* Montreal bagels vs. NY bagels is like French bread vs. Italian bread - equally amazing but quite different.

Friday, February 19, 2016

Door Week: Around a Door in 80 Ways

Door Week continues.

Okay, there aren't really 80 ways around a door in GURPS unless you start double-counting, but I like the song by BAD.

But for players not fully conversant in the first half of Dungeon Fantasy 2: Dungeons*, here are some ways to get through doors in my game. This is basically summarizing the rules from DF2, with clarifications and notes to help you know your options for making it better.

Important Note: All of the force options are noisy. Lifting, picking, and possibly magic will be potentially stealthy, if you yourselves are also stealthy. Using any forcing method is potentially going to attract wandering monsters (more rolls or improved chances of monsters appearing), destroy the possibility of surprise, or otherwise make your presence and actions obvious.

Bashing: We all know doors are the greatest enemy of adventurers, so why not slay them? Forced Entry @ +1 or +2 gives a damage bonus, and Breaking Blow is very useful.

Wooden doors have Ablative DR, so if you keep hitting the same spot you can wear it down to a mere 1 DR per strike (stone is 3 DR, for the occasional stone doors.) Iron-bound and iron doors have normal DR, so if you can't ding it up on a few strikes you're probably not going to take it down. Only the lighter ones give you any hope of inflicting damage - an average-quality metal door has DR 25!

Bashing opens a roughly 10 square foot hole (per Low Tech p. 122); you need to bash up a double-sized spot if you're going to go through without crouching and one half again as big in either case if you want a SM+1 person to fit through without squeezing.

Assume hinges aren't modern pin hinges designed for easy removal - taking them off might be one way to get a door open but it's not quick and easy. IQ-based Forced Entry can help here.

Helpful Tools: Crowbars (DF1, p. 24) do extra damage to doors. Otherwise, use an axe (for the cutting multiplier on penetrating damage). Don't use a sword - there is a 3-in-6 chance of it bending (DF2 p. 8); fine and very fine swords hold up a bit better.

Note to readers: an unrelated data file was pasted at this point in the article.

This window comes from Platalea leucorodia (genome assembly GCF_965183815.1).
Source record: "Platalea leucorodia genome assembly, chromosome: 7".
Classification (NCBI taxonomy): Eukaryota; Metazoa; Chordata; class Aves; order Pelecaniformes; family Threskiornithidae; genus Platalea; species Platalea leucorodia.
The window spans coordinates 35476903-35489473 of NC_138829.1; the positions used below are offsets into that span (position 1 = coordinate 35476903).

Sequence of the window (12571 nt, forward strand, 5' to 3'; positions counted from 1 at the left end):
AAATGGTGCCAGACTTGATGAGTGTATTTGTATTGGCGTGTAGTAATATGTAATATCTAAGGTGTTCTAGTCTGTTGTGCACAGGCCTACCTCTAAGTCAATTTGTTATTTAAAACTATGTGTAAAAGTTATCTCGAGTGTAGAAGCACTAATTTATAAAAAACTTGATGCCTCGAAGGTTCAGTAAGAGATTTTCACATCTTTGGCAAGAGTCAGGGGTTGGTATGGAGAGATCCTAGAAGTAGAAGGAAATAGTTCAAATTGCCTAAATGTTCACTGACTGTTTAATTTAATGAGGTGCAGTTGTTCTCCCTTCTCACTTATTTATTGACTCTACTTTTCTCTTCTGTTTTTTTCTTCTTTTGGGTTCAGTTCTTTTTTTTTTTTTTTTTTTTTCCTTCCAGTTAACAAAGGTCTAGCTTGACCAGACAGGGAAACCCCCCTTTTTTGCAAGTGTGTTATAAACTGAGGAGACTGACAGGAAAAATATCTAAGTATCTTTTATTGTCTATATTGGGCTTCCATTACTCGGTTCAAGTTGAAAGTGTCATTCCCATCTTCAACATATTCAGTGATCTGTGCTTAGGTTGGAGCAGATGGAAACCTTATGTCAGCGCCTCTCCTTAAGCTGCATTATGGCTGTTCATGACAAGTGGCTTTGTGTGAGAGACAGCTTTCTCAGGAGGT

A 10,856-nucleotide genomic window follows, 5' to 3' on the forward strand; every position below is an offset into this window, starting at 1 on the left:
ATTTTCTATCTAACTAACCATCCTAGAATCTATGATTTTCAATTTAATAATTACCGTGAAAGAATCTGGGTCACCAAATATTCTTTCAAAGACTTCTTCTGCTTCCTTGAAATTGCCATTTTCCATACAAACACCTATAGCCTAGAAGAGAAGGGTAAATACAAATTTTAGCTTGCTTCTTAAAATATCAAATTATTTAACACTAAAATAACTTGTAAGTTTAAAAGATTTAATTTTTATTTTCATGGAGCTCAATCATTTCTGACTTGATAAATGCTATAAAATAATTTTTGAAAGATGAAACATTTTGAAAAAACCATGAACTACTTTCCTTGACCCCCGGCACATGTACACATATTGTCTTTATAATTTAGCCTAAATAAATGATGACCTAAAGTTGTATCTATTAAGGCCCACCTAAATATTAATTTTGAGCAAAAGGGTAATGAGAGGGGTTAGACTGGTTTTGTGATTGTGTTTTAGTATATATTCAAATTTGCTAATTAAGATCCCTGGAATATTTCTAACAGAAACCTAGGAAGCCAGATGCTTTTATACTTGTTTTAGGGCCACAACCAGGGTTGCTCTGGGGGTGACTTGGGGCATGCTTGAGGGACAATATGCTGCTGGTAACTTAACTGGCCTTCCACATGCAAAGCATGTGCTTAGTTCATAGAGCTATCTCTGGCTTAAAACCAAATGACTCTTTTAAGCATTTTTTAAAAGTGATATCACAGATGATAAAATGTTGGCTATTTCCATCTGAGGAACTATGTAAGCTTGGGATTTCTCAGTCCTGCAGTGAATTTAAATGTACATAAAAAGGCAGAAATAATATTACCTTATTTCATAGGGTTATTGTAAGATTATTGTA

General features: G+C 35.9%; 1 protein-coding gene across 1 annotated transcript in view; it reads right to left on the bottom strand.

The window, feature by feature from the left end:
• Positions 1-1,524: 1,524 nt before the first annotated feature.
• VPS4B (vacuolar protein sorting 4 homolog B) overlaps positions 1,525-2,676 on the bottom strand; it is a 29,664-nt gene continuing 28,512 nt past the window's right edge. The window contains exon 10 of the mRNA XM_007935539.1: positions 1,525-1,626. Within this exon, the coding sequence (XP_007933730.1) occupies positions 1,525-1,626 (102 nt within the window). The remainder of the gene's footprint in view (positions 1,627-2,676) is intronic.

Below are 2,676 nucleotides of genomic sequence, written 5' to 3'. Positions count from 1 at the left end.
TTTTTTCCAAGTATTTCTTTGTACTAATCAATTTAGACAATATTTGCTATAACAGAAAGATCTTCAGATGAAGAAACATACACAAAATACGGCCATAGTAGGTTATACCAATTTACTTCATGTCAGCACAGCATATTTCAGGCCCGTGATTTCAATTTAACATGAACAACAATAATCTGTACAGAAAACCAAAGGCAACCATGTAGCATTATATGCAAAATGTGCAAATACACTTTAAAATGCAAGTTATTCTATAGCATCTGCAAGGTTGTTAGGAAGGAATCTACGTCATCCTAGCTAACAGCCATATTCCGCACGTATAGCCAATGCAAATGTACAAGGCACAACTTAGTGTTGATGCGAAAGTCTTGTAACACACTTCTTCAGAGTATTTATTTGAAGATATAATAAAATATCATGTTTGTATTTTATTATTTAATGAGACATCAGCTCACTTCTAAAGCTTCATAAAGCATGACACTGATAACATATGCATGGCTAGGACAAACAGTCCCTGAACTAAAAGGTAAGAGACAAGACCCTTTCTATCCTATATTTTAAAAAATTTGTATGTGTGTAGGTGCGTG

A portable ram (DF1, p. 26) is ideal. A Siege Stone (p. 30) might help, too, in certain cases. A mallet (p. 24) or crowbar is what you need for removing hinge pegs, and a work hatchet (p. 24) is a good idea if you don't want to use your weapons to open doors.

Image of a much bigger ram.

A bit-and-brace might be useful (p. 25) to make a hole to look through or to get at concealed locks and hinges. Finally, acid (p. 28) is another way to deal with locks and hinges.

And if you want to know what's behind the door, a spy's horn (p. 26) might help you hear it. It's much harder without one of those to suss out noises.

Forcing: If the door is merely stuck, Forced Entry will do the job, usually without a penalty.

For locked, barred, or wedged doors, brute force might do - see Muscling Through.

I assume you've giving it the boot or shouldering it open, and this affects your defenses as if you're doing a Committed Attack (Strong), if it matters. There really isn't an option for a "light shove" here. I'd allow an All-Out Attack (Strong) for a +1 to your ST for forcing purposes.

Extra Effort (p. B357) or anything else that boosts ST helps - Power Blow, Might spells, etc.

Helpful Tools: Crowbar (DF1, p. 24) for a +2 to rolls, but it needs two hands.

Picking: If the door isn't stuck, just locked, you can pick the lock. Generally this is DX-based Lockpicking, although complex locks and puzzle locks would be IQ-based Lockpicking. Some puzzle locks are player-facing challenges, though, and you'll have to figure out the trick to open the door.

This takes time (1 minute per attempt, longer if you want a bonus, per p. B436). The Lockmaster spell is faster, but won't work on locks proofed vs. magic (meteoric or mana-drained components.) Such locks aren't uncommon - by default all of the high-end locks are done this way.

What about grates and portcullises?

Bending uses the rules for forcing. No tools will help, although it's possible to engineer ways to get multiple people pulling on one bar (cable, space, and the old heave-ho, for example.)

Lifting a movable grate is just a question of Basic Lift, unless it's secured - go back to Forcing or Picking the hinge or lock, or Bending the bars.

We'll Shape the Walls! Of course, magic might help you simply bypass the door. Costs are for worked stone (6x, so minimum cost 12), even if the door is set in generally non-worked stone (it's worked by nature of having hinges, a lock, etc. put in it). Most walls in Felltower are worked and/or treated with mana resistant enamels, paints, and carving methods, giving a further -1 to -10 to shape. Assume designers putting in a serious door put in serious countermeasures to common and easy magic!

There are other magical ways to get around doors - Apportation might remove a simple bar, although you cast at at least -1 for range and -5 for unseen. Most non-improvised bars will have a locking handle, latch, length of cord, etc. to keep the bar from moving freely until it's unlatched. That will effectively stop Apportation unless you first cast the spell on the latch and then work it free, blindly. Undo is possible to completely remove a door, depending on the construction. And many spells can cause damage to doors, dovetailing with Bashing, above. Spells cast beyond the door are at -5 for an unseen target and normal range penalties (minimum -1.)